Many dentists are agreeing that flossing is equally as important (arguably more important) than brushing! Flossing removes plaque, bacteria, and food between the teeth and along the gums where a toothbrush can’t reach. In fact some sources indicate that brushing alone only reaches 35% of your tooth surfaces. Unfortunately, it’s also one of the most overlooked practices in caring for our teeth and one of the most common places we find cavities in young children. You should floss your child’s teeth daily until he or she can do it alone, usually at least until children can tie their own shoes or write in cursive.
Getting children in the habit of daily flossing can yield a lifetime of benefits.
Here are five flossing tips to encourage your child (and you!) to start a regular flossing routine:
Children tend to get better results by using “flossers” or flat, wide dental tape because of the larger spaces between their teeth, however you should choose floss based on what works for you and your child.
Flossing should begin when any two teeth touch.
Flossers are great for parents to access hard-to-reach areas and for children to use to gain dexterity to floss on their own. Once the child is showing more independence and ready to move to the next step, try using around 15-18 inches of floss, gently wrapped around your or your child’s index fingers and held tightly but gently.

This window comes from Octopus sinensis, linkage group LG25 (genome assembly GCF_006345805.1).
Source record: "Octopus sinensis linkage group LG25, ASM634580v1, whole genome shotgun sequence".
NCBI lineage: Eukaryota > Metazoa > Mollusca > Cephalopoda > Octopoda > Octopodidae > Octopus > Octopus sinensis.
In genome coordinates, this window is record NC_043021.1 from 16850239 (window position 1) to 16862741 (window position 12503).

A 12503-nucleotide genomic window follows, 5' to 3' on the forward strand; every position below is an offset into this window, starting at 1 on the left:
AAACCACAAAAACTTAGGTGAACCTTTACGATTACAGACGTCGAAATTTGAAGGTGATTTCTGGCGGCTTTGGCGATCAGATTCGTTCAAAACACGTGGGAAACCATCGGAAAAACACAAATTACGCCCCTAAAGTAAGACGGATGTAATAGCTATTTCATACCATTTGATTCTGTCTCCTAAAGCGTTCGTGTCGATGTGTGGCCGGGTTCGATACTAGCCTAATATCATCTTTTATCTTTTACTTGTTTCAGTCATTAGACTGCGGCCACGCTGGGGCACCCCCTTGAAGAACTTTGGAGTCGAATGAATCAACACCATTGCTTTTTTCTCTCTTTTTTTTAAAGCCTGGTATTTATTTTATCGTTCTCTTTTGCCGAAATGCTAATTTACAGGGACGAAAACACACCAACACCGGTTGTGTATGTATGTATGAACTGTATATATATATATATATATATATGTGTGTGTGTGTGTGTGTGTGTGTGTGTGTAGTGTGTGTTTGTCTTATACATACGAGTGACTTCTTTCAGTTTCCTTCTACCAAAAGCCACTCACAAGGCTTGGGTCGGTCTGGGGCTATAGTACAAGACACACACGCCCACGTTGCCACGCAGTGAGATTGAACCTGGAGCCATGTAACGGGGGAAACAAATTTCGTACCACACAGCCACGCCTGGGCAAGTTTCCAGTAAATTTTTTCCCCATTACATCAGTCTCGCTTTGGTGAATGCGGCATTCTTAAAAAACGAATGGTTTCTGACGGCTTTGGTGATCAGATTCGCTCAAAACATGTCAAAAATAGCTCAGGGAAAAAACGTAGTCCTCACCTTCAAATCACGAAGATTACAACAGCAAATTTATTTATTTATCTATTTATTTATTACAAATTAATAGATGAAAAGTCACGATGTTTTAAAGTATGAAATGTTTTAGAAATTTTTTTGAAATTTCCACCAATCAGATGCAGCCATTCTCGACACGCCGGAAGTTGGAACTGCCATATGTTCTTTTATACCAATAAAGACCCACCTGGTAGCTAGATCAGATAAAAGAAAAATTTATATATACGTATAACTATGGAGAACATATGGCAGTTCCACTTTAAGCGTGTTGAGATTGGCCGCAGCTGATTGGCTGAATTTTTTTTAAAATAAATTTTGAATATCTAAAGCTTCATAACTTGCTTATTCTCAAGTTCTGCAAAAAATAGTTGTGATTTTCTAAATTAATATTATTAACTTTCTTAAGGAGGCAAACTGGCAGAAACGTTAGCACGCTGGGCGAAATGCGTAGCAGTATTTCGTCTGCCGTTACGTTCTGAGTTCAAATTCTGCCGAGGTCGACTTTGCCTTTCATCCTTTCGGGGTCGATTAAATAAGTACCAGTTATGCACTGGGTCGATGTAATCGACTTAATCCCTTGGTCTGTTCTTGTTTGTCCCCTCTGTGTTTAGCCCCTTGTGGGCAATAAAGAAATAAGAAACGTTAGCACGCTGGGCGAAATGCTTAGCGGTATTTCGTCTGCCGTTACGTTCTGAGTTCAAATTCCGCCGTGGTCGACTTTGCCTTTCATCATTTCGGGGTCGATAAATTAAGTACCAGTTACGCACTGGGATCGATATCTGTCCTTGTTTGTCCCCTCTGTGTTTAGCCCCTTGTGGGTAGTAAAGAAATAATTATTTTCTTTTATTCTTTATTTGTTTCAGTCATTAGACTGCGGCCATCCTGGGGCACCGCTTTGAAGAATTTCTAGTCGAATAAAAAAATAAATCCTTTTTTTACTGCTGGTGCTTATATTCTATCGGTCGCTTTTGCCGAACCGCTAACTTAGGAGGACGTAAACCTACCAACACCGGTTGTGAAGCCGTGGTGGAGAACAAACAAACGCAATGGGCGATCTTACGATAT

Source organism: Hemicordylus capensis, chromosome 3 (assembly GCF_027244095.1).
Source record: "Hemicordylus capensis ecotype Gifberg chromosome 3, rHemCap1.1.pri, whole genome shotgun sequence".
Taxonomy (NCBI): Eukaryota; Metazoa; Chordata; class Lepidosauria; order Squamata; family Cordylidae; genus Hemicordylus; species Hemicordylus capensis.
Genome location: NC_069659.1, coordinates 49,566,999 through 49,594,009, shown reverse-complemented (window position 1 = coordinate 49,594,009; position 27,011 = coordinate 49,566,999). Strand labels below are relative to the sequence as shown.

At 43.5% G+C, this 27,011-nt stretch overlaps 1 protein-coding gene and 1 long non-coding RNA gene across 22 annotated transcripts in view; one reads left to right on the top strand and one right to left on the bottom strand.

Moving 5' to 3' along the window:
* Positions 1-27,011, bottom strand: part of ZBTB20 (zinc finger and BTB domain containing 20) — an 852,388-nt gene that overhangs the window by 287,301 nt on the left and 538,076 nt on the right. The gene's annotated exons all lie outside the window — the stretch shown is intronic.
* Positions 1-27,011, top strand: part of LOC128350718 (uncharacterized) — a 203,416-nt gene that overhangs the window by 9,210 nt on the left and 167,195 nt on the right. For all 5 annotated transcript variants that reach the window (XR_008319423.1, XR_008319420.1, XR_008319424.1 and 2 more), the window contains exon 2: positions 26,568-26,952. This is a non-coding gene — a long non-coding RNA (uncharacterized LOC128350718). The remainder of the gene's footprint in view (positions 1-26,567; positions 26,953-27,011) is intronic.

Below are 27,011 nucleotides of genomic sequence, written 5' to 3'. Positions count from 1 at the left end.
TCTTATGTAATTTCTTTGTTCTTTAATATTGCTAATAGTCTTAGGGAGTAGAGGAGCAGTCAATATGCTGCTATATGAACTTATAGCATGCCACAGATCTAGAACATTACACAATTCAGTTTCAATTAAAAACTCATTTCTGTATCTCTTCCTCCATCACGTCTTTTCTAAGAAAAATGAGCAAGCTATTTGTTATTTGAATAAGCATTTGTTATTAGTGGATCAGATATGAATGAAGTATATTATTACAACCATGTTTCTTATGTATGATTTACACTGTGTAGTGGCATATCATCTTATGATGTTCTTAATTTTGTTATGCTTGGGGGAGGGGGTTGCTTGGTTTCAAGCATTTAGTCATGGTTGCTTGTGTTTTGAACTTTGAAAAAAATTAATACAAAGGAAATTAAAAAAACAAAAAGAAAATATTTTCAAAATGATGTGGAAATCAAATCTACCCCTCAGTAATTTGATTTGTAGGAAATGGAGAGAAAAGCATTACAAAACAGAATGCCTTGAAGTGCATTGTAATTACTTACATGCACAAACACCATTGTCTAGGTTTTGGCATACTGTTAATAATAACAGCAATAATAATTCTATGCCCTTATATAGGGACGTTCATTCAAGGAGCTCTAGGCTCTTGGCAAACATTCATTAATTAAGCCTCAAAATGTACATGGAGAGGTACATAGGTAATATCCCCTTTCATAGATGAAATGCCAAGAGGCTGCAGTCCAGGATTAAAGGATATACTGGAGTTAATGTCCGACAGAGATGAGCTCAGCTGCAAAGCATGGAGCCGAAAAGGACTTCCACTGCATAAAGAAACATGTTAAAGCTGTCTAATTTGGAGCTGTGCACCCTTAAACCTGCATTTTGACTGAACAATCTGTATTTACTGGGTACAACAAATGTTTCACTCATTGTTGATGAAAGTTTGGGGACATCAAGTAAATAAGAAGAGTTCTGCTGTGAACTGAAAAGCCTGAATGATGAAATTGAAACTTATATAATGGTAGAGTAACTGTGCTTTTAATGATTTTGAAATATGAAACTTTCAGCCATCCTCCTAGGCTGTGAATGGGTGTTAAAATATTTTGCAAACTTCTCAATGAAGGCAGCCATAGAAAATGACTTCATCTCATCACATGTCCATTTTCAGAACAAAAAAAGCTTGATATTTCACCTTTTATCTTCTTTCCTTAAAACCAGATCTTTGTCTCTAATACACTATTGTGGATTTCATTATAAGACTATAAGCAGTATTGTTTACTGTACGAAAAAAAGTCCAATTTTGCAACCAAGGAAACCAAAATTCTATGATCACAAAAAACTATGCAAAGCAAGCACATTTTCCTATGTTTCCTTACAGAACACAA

Be gentle and avoid snapping floss between teeth because it can damage sensitive gum tissue.
Floss both sides of the tooth, even when another tooth is missing on one side. You want to imagine “rubbing” the floss along each tooth surface. Picture making a little “C” and then a backwards “C".
Ask us to show you a flossing demonstration at your next visit!!
The content on this blog is not intended to be a substitute for professional medical advice, diagnosis, or treatment. Always seek the advice of qualified health providers with questions you may have regarding medical conditions.